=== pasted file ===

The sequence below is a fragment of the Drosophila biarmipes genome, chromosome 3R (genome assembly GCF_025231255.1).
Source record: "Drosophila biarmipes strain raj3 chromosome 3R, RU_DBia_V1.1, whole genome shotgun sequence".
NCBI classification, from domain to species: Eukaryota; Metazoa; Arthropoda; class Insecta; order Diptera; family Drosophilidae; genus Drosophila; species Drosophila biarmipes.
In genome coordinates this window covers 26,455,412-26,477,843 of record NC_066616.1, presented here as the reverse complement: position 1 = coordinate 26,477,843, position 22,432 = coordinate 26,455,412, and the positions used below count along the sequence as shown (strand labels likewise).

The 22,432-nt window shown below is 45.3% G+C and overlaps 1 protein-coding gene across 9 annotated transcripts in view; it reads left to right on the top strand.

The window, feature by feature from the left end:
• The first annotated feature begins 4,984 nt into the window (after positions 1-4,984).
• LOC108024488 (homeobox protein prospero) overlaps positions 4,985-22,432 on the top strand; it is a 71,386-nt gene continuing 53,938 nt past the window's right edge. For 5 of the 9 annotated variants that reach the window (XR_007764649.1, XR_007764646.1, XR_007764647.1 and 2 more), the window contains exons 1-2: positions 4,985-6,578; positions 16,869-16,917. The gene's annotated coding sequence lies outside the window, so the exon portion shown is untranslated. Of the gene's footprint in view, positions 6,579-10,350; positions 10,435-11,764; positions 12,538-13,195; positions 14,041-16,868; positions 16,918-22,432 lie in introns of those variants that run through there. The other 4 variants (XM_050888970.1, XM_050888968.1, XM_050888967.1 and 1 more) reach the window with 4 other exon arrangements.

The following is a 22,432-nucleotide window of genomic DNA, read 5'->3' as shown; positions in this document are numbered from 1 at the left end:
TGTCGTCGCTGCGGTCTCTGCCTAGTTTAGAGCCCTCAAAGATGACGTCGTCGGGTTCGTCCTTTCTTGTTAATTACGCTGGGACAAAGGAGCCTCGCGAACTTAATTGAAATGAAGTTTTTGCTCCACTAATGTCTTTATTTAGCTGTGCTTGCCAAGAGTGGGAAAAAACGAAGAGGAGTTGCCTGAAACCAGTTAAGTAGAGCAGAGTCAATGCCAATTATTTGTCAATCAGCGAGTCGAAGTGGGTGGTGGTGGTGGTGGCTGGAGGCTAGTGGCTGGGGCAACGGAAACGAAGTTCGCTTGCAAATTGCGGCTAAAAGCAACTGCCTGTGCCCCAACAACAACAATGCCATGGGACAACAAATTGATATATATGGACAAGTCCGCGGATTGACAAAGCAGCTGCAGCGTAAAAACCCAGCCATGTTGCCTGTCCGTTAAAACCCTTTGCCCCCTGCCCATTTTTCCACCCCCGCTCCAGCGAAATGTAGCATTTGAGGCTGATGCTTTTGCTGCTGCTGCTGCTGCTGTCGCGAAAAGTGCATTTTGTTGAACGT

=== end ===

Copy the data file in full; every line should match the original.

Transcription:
The sequence below is a fragment of the Drosophila biarmipes genome, chromosome 3R (genome assembly GCF_025231255.1).
Source record: "Drosophila biarmipes strain raj3 chromosome 3R, RU_DBia_V1.1, whole genome shotgun sequence".
NCBI classification, from domain to species: Eukaryota; Metazoa; Arthropoda; class Insecta; order Diptera; family Drosophilidae; genus Drosophila; species Drosophila biarmipes.
In genome coordinates this window covers 26,455,412-26,477,843 of record NC_066616.1, presented here as the reverse complement: position 1 = coordinate 26,477,843, position 22,432 = coordinate 26,455,412, and the positions used below count along the sequence as shown (strand labels likewise).

The 22,432-nt window shown below is 45.3% G+C and overlaps 1 protein-coding gene across 9 annotated transcripts in view; it reads left to right on the top strand.

The window, feature by feature from the left end:
• The first annotated feature begins 4,984 nt into the window (after positions 1-4,984).
• LOC108024488 (homeobox protein prospero) overlaps positions 4,985-22,432 on the top strand; it is a 71,386-nt gene continuing 53,938 nt past the window's right edge. For 5 of the 9 annotated variants that reach the window (XR_007764649.1, XR_007764646.1, XR_007764647.1 and 2 more), the window contains exons 1-2: positions 4,985-6,578; positions 16,869-16,917. The gene's annotated coding sequence lies outside the window, so the exon portion shown is untranslated. Of the gene's footprint in view, positions 6,579-10,350; positions 10,435-11,764; positions 12,538-13,195; positions 14,041-16,868; positions 16,918-22,432 lie in introns of those variants that run through there. The other 4 variants (XM_050888970.1, XM_050888968.1, XM_050888967.1 and 1 more) reach the window with 4 other exon arrangements.

The following is a 22,432-nucleotide window of genomic DNA, read 5'->3' as shown; positions in this document are numbered from 1 at the left end:
TGTCGTCGCTGCGGTCTCTGCCTAGTTTAGAGCCCTCAAAGATGACGTCGTCGGGTTCGTCCTTTCTTGTTAATTACGCTGGGACAAAGGAGCCTCGCGAACTTAATTGAAATGAAGTTTTTGCTCCACTAATGTCTTTATTTAGCTGTGCTTGCCAAGAGTGGGAAAAAACGAAGAGGAGTTGCCTGAAACCAGTTAAGTAGAGCAGAGTCAATGCCAATTATTTGTCAATCAGCGAGTCGAAGTGGGTGGTGGTGGTGGTGGCTGGAGGCTAGTGGCTGGGGCAACGGAAACGAAGTTCGCTTGCAAATTGCGGCTAAAAGCAACTGCCTGTGCCCCAACAACAACAATGCCATGGGACAACAAATTGATATATATGGACAAGTCCGCGGATTGACAAAGCAGCTGCAGCGTAAAAACCCAGCCATGTTGCCTGTCCGTTAAAACCCTTTGCCCCCTGCCCATTTTTCCACCCCCGCTCCAGCGAAATGTAGCATTTGAGGCTGATGCTTTTGCTGCTGCTGCTGCTGCTGTCGCGAAAAGTGCATTTTGTTGAACGT